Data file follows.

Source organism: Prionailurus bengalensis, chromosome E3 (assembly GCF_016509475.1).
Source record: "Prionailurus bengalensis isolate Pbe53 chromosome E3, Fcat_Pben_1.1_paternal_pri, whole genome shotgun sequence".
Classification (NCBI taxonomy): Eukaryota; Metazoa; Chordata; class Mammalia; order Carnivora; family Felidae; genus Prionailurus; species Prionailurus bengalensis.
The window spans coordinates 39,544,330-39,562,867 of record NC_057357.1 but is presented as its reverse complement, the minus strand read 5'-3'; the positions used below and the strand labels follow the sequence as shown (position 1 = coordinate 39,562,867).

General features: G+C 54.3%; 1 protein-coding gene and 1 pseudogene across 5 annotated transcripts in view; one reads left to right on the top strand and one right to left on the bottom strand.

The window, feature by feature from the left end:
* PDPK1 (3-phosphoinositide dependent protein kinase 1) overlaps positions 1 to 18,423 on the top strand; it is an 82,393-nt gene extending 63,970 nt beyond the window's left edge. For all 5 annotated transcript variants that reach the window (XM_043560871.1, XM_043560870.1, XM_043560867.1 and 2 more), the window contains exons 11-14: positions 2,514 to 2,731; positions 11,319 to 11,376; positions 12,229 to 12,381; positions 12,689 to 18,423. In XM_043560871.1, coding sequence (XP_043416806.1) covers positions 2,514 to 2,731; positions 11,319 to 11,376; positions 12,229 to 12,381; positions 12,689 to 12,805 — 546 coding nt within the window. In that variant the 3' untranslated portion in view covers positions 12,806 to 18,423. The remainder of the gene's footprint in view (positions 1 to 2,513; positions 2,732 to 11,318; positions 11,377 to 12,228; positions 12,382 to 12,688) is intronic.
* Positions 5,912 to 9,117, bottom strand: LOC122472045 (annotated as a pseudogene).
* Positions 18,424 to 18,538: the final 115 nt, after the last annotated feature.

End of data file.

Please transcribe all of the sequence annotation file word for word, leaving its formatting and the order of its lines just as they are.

Source organism: Prionailurus bengalensis, chromosome E3 (assembly GCF_016509475.1).
Source record: "Prionailurus bengalensis isolate Pbe53 chromosome E3, Fcat_Pben_1.1_paternal_pri, whole genome shotgun sequence".
Classification (NCBI taxonomy): Eukaryota; Metazoa; Chordata; class Mammalia; order Carnivora; family Felidae; genus Prionailurus; species Prionailurus bengalensis.
The window spans coordinates 39,544,330-39,562,867 of record NC_057357.1 but is presented as its reverse complement, the minus strand read 5'-3'; the positions used below and the strand labels follow the sequence as shown (position 1 = coordinate 39,562,867).

General features: G+C 54.3%; 1 protein-coding gene and 1 pseudogene across 5 annotated transcripts in view; one reads left to right on the top strand and one right to left on the bottom strand.

The window, feature by feature from the left end:
* PDPK1 (3-phosphoinositide dependent protein kinase 1) overlaps positions 1 to 18,423 on the top strand; it is an 82,393-nt gene extending 63,970 nt beyond the window's left edge. For all 5 annotated transcript variants that reach the window (XM_043560871.1, XM_043560870.1, XM_043560867.1 and 2 more), the window contains exons 11-14: positions 2,514 to 2,731; positions 11,319 to 11,376; positions 12,229 to 12,381; positions 12,689 to 18,423. In XM_043560871.1, coding sequence (XP_043416806.1) covers positions 2,514 to 2,731; positions 11,319 to 11,376; positions 12,229 to 12,381; positions 12,689 to 12,805 — 546 coding nt within the window. In that variant the 3' untranslated portion in view covers positions 12,806 to 18,423. The remainder of the gene's footprint in view (positions 1 to 2,513; positions 2,732 to 11,318; positions 11,377 to 12,228; positions 12,382 to 12,688) is intronic.
* Positions 5,912 to 9,117, bottom strand: LOC122472045 (annotated as a pseudogene).
* Positions 18,424 to 18,538: the final 115 nt, after the last annotated feature.